Read More: Apple Already Had a Netbook

Tech : NeXT Cube Demo

December 01, 2008
Our friend Alfred has just posted this cool demo of his NeXT Cube!
From his intro:
"In this video, with a run time of 53 minutes, I give a cursory overview of the hardware and operating system centric to the NeXT Computer.
When Steve Jobs was stripped of all managerial rights at Apple in 1985, he resigned and started NeXT.
In the mid 90's, when Apple was in dire straights for a modern, multitasking operating system, they looked to purchase Be for their BeOS. When that deal fell through, they negotiated with NeXT.
With the purchase, which was for about $500 million, not only did they get the NextStep/OpenStep OS, they also got back Steve Jobs.
The acquisition of NeXT, which was orchestrated by the current Apple CEO, Gil Amelio, saved the company from pending disaster.
So, join me for a some time-travel to 1990, where I will give you a peek at the roots of the modern Mac OS X operating system which many of us enjoy and use today."



Tech : NeXT Cube Demo

Gloom and Doom for the Newton MessagePad?

October 08, 2008
This is a semi-hidden page at the Walletware.com site on the "Future" of the MessagePad. It begins:
"Considering the recent announcements regarding the death of the Newton OS, we're concerned with the attitude of the 'Chicken Littles' assuming that Apple may be doing a 'bad' thing, assuming that the MessagePad itself has been killed.
Having been involved with the Newton industry as Newton software publishers and developers since 1993, we (WalletWare, Inc. and Balcones Software) feel compelled to attempt to shed some positive light on what Apple may be attempting to do in the handheld and palm PC industry. And if our guesses are correct, it's not all bad, folks!!"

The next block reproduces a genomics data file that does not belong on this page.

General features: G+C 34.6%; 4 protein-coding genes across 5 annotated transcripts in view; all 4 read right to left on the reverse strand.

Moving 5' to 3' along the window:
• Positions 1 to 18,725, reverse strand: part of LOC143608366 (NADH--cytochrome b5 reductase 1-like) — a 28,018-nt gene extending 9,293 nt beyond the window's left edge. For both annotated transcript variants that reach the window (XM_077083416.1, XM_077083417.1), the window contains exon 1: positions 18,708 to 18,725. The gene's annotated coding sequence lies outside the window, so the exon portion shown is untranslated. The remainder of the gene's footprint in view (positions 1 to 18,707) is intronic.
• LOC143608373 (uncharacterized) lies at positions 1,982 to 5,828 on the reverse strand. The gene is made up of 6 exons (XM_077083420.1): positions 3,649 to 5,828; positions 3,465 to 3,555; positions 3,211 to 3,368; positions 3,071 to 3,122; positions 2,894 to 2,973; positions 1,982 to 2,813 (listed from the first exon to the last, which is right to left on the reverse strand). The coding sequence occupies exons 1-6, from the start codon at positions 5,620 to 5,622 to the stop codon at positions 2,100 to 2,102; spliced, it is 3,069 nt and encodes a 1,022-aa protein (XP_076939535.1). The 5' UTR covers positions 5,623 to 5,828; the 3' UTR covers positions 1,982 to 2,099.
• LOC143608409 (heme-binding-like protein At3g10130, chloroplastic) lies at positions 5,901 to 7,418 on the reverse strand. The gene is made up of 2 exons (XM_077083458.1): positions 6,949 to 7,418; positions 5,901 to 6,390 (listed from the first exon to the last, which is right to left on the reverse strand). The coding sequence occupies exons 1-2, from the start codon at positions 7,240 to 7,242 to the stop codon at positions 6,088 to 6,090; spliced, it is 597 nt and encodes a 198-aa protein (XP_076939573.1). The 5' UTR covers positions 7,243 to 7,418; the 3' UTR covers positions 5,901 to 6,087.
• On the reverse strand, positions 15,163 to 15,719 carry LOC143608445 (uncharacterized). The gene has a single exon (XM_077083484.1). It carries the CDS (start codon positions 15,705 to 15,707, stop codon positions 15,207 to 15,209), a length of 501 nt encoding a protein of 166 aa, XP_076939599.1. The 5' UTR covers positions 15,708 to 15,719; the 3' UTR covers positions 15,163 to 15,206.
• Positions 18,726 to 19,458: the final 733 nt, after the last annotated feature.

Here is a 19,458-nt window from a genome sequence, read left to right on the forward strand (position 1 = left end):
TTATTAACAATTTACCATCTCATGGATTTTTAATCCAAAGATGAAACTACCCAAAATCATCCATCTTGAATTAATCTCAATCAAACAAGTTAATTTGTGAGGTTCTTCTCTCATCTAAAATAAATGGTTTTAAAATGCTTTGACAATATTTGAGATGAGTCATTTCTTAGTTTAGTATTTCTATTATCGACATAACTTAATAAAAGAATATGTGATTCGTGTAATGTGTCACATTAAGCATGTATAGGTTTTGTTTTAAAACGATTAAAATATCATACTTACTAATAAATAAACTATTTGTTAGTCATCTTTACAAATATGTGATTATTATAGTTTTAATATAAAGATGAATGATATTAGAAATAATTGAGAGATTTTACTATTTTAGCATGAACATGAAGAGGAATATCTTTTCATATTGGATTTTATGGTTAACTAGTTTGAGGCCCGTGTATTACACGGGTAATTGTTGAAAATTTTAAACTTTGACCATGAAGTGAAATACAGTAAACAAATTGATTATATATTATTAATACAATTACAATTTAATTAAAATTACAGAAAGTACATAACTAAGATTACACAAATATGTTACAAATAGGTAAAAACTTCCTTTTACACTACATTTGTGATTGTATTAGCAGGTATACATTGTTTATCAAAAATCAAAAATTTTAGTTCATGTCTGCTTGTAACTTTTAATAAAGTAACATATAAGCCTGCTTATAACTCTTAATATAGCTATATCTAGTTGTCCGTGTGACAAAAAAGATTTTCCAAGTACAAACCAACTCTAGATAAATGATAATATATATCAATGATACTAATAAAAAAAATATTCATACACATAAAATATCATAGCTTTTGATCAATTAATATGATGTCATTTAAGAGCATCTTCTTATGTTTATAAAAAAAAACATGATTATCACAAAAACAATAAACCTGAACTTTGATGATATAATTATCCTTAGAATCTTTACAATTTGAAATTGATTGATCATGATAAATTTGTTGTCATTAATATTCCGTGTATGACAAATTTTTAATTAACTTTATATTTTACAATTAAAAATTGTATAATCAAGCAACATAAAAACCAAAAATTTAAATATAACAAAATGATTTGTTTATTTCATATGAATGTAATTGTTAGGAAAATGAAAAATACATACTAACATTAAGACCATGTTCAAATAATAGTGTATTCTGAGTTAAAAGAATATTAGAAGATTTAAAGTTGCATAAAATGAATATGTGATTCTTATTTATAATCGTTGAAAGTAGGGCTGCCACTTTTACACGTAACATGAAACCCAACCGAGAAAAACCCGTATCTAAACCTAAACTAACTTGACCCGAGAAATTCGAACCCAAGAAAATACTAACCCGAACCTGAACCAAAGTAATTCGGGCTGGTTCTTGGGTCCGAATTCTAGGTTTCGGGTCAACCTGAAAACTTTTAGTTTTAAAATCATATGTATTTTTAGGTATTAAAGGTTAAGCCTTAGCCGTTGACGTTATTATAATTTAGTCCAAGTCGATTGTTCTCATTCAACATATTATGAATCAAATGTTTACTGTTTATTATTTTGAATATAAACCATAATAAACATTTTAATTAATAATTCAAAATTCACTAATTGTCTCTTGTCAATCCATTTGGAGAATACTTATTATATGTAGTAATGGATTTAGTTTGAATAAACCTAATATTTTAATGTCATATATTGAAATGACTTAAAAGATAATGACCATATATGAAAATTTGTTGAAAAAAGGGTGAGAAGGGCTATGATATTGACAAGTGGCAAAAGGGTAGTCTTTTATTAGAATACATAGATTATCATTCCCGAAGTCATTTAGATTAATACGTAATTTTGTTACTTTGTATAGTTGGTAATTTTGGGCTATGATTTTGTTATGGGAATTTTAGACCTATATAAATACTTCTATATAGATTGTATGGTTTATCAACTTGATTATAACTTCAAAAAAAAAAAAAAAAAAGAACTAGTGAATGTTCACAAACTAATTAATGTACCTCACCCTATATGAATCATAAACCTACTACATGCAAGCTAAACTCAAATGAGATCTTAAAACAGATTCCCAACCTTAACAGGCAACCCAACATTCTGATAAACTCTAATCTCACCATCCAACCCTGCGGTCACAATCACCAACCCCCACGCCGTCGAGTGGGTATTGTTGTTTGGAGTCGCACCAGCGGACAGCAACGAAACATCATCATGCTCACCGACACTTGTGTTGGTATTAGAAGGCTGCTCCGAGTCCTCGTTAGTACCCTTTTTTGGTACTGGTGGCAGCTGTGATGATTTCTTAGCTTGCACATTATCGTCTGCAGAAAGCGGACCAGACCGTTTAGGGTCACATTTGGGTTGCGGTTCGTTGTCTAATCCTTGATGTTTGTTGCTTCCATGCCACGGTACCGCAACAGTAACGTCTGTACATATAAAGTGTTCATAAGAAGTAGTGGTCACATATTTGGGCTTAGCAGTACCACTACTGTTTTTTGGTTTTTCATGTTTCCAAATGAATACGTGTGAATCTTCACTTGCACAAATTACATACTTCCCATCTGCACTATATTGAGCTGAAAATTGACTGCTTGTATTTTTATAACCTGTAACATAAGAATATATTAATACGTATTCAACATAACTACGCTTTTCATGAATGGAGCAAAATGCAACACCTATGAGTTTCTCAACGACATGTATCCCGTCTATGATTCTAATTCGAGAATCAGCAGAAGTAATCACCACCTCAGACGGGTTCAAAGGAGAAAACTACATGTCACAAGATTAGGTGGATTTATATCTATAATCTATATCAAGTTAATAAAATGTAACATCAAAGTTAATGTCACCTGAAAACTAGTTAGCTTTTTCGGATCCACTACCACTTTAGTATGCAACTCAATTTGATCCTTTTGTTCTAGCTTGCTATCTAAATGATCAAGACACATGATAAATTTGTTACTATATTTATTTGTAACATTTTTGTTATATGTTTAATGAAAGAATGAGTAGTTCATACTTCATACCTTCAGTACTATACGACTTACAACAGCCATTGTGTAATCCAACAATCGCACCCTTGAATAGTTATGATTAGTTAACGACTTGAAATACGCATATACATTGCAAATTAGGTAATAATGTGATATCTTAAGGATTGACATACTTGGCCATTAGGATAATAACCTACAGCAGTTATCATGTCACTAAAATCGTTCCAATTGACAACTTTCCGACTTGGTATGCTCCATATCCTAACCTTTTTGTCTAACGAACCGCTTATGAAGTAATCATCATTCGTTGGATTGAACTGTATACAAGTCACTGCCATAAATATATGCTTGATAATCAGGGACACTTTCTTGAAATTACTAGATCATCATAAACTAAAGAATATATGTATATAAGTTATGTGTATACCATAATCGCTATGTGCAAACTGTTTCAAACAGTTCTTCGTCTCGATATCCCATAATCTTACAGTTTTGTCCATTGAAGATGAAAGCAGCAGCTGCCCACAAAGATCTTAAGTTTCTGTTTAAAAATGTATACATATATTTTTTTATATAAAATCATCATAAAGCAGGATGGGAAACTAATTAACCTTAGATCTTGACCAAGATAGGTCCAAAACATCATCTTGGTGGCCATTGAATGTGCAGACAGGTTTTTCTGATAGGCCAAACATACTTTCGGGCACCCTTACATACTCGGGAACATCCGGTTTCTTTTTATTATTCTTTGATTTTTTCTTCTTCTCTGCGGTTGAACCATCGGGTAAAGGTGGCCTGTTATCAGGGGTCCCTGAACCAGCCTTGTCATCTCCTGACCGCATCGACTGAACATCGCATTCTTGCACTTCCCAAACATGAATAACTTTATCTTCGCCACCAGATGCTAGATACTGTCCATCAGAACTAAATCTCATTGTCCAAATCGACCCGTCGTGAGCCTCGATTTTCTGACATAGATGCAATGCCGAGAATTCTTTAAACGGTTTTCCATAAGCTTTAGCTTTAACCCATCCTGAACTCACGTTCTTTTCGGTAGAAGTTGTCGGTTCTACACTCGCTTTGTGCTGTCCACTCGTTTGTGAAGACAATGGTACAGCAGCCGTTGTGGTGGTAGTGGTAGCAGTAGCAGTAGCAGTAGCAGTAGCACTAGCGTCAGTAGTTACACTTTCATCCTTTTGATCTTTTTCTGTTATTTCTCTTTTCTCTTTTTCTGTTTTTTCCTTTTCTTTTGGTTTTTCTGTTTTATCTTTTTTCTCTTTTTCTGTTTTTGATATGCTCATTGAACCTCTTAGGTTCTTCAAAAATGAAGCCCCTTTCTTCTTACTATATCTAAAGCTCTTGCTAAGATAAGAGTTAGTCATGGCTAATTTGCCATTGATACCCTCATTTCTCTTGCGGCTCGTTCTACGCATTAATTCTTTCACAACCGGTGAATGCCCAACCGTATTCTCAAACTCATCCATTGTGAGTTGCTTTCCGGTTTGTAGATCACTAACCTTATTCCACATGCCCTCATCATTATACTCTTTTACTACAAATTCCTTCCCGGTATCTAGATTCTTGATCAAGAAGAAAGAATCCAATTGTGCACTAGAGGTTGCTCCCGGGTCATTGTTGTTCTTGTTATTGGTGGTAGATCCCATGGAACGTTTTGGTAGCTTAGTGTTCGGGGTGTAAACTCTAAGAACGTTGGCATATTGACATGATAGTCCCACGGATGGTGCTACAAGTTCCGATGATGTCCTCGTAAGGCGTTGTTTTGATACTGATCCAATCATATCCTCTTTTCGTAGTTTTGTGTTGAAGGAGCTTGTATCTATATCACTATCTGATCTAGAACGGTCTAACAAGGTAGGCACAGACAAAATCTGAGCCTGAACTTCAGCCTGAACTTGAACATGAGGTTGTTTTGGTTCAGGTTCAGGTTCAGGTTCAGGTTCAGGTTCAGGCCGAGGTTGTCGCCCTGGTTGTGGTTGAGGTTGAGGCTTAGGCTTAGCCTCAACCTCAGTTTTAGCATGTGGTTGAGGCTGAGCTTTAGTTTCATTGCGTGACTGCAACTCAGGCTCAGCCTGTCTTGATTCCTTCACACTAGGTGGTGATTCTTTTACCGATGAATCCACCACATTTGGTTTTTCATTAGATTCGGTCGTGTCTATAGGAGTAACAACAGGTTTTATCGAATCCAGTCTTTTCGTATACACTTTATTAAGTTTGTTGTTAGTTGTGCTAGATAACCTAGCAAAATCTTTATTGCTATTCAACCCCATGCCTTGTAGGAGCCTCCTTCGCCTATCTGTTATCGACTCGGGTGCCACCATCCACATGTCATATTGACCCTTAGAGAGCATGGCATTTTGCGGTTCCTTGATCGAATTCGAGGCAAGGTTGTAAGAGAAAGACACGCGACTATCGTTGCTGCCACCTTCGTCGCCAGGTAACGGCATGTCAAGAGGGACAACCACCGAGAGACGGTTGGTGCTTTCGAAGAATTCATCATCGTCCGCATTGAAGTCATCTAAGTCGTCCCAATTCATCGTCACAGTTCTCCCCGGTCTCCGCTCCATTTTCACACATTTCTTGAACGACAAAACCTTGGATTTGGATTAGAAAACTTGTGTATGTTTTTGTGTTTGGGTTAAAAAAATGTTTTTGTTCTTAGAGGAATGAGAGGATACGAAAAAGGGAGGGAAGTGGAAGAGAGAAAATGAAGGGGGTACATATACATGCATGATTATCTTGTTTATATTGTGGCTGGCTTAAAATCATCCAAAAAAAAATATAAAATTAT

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Gloom and Doom for the Newton MessagePad?

Larry's Original Review of the Macintosh

September 11, 2008
This review of the Original 128k Macintosh by Lawrence J. Magid from January 29, 1984 originally appeared in Los Angeles Times. An interesting read! It begins:
"I rarely get excited over a new computer. But Apple's Macintosh, officially introduced last Tuesday, has started a fever in Silicon Valley that's hard not to catch. My symptoms started when I talked with some devotees from Apple and the various companies that produce software, hardware and literature to enhance the new computer. By the time I got my hands on the little computer and its omni-present mouse, I was hooked. Apple has a winner.